Recently, a curious black bear stumbled upon a wildlife camera set up by Boulder Open Space and Mountain Parks in Boulder, Colorado. What happened next has amazed officials and residents alike – the bear managed to take nearly 400 “bear selfies” with the motion-activated device.
The park system posted some of the photos on its Twitter account, showcasing the bear’s efforts at self-documentation. Of the 580 pictures taken by the camera, approximately 400 were selfies captured by this furry visitor. The wildlife camera is one of nine such devices used to monitor local wildlife across 46,000 acres of land owned by Boulder Open Space and Mountain Parks.
Motion-activated cameras are invaluable tools for gathering information about wildlife behavior in their natural habitats without interfering with them directly. In turn, this helps protect important areas from human intrusion while still allowing us to learn more about our wild neighbors. Will Keeley, senior wildlife ecologist for Boulder Open Space and Mountain Parks explains: “The motion-detecting cameras provide us a unique opportunity to learn more about how local species use the landscape around us while minimizing our presence in sensitive habitats.”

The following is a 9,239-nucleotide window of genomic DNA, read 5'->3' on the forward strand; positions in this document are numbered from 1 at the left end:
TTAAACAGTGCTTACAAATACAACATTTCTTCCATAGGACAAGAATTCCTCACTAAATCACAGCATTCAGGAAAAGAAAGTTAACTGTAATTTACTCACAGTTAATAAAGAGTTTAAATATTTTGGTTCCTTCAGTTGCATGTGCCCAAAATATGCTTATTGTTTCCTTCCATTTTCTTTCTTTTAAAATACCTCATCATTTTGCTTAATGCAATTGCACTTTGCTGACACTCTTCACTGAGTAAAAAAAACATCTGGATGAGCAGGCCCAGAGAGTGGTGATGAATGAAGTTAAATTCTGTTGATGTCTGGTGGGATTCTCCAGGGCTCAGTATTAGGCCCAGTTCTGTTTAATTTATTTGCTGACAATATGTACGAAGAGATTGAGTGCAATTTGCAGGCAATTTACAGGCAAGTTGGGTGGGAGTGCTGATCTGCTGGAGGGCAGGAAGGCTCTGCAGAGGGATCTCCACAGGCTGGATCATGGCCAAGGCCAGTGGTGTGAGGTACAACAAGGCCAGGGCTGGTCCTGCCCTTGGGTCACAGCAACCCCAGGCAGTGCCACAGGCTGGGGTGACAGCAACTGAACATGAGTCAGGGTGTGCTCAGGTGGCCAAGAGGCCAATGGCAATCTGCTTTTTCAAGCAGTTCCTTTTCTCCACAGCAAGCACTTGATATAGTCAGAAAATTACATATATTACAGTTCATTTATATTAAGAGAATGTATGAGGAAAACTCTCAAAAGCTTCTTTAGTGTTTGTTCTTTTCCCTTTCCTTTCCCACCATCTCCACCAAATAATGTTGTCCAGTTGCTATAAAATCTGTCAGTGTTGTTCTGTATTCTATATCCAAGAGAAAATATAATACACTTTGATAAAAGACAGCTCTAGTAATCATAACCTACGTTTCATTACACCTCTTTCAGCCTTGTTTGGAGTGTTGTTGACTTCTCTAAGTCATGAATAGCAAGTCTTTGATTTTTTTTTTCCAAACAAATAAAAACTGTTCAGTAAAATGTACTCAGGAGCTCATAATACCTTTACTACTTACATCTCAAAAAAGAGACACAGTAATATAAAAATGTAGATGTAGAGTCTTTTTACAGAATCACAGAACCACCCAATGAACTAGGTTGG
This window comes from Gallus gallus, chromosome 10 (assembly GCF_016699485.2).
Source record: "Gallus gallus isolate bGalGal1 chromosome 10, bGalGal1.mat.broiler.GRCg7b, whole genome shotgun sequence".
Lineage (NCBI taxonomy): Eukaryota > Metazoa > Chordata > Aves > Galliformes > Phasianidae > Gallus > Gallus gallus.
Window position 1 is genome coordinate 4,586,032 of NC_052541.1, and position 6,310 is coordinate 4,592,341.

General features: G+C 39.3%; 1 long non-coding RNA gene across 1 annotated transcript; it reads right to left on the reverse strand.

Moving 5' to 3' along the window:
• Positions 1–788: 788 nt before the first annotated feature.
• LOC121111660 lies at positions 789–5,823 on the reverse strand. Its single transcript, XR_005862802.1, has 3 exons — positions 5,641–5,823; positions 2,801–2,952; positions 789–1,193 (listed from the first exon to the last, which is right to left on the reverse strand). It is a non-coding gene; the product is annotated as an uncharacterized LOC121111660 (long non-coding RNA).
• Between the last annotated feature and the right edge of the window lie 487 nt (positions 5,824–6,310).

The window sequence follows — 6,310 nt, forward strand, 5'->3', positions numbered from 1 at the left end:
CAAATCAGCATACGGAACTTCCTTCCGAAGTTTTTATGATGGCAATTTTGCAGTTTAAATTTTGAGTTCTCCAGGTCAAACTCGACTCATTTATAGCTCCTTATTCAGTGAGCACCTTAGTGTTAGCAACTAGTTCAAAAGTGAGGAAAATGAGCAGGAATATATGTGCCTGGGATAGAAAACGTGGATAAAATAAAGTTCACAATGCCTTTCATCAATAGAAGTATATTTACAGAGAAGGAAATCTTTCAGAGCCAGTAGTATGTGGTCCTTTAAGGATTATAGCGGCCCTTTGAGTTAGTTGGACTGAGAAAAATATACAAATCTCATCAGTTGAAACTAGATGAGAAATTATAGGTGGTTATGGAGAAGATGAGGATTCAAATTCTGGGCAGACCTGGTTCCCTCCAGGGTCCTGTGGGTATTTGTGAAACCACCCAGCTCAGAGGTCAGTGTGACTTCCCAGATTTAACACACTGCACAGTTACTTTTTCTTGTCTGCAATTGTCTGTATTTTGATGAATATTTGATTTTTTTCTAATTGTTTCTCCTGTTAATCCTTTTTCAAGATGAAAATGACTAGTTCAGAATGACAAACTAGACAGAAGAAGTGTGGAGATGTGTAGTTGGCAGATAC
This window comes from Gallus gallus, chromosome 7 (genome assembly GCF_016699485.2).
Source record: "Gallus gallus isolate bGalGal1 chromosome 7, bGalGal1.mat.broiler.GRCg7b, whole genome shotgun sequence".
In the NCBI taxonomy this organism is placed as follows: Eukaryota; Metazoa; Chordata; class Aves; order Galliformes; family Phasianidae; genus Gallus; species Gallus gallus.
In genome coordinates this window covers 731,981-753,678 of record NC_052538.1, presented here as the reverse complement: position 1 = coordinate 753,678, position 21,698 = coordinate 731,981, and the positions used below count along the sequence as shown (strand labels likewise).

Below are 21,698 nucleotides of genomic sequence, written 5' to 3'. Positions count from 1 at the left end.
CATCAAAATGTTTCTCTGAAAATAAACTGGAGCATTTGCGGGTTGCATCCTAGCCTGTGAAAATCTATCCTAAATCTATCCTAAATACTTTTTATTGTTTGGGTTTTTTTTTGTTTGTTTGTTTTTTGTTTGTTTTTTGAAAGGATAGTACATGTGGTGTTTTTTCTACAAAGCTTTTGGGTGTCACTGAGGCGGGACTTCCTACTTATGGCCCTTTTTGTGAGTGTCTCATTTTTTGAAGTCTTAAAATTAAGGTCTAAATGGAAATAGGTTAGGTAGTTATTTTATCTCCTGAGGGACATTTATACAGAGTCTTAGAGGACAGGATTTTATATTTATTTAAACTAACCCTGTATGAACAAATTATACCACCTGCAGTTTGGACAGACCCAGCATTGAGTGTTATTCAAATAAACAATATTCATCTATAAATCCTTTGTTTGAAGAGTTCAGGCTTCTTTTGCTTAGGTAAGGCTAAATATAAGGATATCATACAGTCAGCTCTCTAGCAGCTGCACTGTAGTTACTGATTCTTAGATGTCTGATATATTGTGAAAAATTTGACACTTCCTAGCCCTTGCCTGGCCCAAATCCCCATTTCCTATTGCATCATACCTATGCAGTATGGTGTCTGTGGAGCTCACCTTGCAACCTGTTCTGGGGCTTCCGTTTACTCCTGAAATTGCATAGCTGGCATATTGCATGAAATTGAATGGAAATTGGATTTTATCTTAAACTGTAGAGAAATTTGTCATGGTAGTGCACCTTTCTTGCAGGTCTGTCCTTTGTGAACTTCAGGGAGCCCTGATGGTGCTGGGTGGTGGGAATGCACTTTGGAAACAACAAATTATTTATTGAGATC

Colorado is home primarily to black bears; grizzlies have not been seen in this state since 1979 according to Colorado Parks and Wildlife. However, it can be difficult to accurately gauge their population size due to their reclusive nature. Still, estimates range between 17000 – 20000 individuals living within state borders as of 2015.
This incident serves as an example of just how much we can learn when given access into wild animal behavior without disturbing it in any way – even if that means having our cameras taken over for selfie time!